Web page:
According to the pilot, he was returning to his home airport after purchasing the Glasair SH-2F. Before returning home, he received a two-hour checkout in the airplane.
Upon arrival at the airport in State College, Pa., the weather had deteriorated. Rain made it hard to see and the wind was gusting.
The pilot had to go around during the first landing due to the wind.
During the second landing he undercompensated for the wind and the airplane landed hard, bounced and touched down again off the left side of the runway. The airplane sustained substantial damage to the fuselage.
During both approaches he said he had trouble manipulating the throttle. It appeared to stick and unstick at times, making engine performance and power application erratic, resulting in an unstabilized approach, and compensation for the gusting wind difficult.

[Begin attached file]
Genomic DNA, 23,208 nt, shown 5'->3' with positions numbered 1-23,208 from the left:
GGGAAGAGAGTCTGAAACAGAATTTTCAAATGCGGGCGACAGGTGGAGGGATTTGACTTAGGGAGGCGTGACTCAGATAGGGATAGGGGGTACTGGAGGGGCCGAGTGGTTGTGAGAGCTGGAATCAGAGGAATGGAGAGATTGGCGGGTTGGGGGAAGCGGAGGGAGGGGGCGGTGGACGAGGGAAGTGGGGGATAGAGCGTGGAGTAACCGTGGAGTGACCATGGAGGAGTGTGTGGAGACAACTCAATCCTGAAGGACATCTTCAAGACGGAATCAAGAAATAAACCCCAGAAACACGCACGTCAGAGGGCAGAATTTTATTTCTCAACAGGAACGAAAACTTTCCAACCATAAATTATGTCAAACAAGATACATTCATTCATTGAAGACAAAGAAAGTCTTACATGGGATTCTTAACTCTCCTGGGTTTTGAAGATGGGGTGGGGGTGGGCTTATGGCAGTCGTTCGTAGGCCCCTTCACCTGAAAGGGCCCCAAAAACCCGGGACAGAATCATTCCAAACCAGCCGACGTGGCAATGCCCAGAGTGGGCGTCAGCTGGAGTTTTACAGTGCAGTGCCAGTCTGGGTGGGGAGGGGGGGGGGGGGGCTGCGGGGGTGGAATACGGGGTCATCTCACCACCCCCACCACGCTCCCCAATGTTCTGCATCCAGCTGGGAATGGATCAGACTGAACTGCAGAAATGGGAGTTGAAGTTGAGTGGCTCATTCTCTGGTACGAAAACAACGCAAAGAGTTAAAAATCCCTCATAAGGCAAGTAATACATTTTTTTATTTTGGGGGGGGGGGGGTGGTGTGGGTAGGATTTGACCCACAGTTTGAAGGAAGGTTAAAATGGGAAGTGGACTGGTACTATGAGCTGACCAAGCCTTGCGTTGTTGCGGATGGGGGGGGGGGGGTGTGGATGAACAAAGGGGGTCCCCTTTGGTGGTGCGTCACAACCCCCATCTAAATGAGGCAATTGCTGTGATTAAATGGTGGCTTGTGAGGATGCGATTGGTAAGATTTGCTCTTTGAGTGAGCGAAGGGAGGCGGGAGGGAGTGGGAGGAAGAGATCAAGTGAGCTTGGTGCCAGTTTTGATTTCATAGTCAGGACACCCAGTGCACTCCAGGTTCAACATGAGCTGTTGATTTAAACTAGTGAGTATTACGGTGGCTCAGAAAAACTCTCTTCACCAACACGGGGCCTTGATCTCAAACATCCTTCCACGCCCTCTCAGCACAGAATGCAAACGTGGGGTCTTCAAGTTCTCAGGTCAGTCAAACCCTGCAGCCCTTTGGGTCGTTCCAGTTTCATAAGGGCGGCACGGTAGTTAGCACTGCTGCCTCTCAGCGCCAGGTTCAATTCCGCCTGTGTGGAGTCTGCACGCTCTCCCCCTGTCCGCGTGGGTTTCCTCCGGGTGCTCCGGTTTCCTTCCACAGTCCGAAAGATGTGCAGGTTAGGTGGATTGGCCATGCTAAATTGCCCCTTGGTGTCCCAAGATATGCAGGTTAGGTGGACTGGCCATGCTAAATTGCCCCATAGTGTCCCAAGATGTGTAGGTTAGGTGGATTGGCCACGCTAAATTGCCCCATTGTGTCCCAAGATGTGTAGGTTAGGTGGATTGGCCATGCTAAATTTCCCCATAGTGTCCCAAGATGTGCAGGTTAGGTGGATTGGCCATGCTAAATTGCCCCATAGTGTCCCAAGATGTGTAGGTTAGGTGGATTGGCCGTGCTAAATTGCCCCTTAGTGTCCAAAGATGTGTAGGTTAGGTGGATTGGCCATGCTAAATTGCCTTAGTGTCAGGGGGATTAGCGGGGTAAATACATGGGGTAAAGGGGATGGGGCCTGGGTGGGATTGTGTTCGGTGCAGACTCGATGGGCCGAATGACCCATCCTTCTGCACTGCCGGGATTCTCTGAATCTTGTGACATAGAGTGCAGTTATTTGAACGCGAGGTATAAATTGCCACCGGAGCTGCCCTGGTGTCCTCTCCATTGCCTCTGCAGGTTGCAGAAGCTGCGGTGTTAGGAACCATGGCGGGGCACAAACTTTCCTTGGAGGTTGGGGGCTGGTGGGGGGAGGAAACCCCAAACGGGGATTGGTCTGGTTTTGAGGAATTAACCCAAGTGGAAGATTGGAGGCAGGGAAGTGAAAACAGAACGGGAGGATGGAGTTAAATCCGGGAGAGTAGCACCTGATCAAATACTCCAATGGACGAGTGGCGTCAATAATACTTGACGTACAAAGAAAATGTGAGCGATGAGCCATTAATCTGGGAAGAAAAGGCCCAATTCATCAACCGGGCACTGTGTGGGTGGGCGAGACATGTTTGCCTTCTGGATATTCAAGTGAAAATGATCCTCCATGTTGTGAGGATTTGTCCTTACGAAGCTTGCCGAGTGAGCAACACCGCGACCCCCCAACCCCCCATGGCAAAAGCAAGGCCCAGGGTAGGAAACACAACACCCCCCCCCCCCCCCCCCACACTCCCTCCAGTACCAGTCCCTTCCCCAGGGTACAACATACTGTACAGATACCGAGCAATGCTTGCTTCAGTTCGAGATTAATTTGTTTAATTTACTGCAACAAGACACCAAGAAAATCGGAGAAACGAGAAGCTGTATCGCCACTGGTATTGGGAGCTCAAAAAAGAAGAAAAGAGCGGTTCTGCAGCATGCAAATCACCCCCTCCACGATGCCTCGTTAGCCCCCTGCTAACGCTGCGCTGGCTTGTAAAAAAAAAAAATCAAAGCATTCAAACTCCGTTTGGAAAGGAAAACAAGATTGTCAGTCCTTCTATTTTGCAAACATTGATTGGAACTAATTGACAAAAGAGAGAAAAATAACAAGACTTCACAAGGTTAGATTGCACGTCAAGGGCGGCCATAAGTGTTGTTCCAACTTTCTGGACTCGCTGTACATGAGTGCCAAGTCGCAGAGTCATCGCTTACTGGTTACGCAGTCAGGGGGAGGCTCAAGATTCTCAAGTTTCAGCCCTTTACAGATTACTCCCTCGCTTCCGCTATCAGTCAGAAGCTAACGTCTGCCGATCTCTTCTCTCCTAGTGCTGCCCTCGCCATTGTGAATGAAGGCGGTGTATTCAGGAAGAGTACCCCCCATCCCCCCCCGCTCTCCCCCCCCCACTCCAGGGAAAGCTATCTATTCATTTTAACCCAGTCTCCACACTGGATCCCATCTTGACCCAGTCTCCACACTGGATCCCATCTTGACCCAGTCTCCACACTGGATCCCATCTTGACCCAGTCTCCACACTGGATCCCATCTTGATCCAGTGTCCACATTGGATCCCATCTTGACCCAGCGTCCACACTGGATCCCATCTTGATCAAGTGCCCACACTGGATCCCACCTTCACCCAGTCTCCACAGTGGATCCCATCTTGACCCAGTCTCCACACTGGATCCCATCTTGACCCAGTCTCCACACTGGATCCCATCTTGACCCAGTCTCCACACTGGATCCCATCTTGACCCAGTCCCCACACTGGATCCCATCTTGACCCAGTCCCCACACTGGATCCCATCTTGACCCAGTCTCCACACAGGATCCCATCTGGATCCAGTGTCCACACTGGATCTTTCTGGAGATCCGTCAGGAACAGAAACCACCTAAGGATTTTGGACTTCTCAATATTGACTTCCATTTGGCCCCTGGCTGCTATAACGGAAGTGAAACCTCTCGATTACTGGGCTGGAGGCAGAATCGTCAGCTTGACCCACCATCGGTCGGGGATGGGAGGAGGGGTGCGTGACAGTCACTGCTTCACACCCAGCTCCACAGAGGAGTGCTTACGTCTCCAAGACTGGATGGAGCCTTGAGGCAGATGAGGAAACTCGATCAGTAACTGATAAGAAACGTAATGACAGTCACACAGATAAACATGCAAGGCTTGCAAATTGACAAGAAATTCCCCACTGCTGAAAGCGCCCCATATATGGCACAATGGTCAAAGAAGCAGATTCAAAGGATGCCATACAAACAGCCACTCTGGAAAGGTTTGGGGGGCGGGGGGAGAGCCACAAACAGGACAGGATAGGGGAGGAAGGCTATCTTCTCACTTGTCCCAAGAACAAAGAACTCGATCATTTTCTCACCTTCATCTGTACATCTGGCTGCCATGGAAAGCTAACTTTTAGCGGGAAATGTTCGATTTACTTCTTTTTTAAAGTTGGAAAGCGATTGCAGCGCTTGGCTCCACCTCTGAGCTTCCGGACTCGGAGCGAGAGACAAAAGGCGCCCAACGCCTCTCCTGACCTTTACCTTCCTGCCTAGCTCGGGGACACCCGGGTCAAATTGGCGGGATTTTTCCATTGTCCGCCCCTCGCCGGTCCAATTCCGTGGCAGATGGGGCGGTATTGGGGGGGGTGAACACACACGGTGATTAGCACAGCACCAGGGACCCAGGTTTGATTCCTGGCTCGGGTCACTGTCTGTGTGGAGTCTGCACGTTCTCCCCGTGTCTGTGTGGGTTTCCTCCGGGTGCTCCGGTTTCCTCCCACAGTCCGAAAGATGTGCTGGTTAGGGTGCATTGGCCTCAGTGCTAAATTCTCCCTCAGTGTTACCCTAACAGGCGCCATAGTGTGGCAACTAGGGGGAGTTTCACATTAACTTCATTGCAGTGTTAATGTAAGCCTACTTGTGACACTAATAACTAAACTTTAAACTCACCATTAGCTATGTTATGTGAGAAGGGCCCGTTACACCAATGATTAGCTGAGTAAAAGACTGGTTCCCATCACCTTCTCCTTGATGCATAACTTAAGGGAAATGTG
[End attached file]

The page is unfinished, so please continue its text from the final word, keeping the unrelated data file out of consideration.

The wind at the airport at the time of the accident was reported as 310° true, 18 knots, with gusts to 35 knots. The pilot landed on Runway 24, but said he should have chosen another airport with a crosswind runway.
Following the accident, the pilot realized he was not familiar enough with the airplane’s Vernier type throttle, as his past experience was with a lever type throttle.
An FAA inspector who examined the airplane after the accident reported that the Vernier throttle operated normally.
Probable cause: The pilot’s hard landing in gusting wind conditions. Contributing to the accident were the pilot’s unfamiliarity with the newly purchased airplane’s throttle resulting in an unstable approach, and the pilot’s ability to compensate for the wind.
NTSB Identification: GAA16CA315
This June 2016 accident report is provided by the National Transportation Safety Board. Published as an educational tool, it is intended to help pilots learn from the misfortunes of others.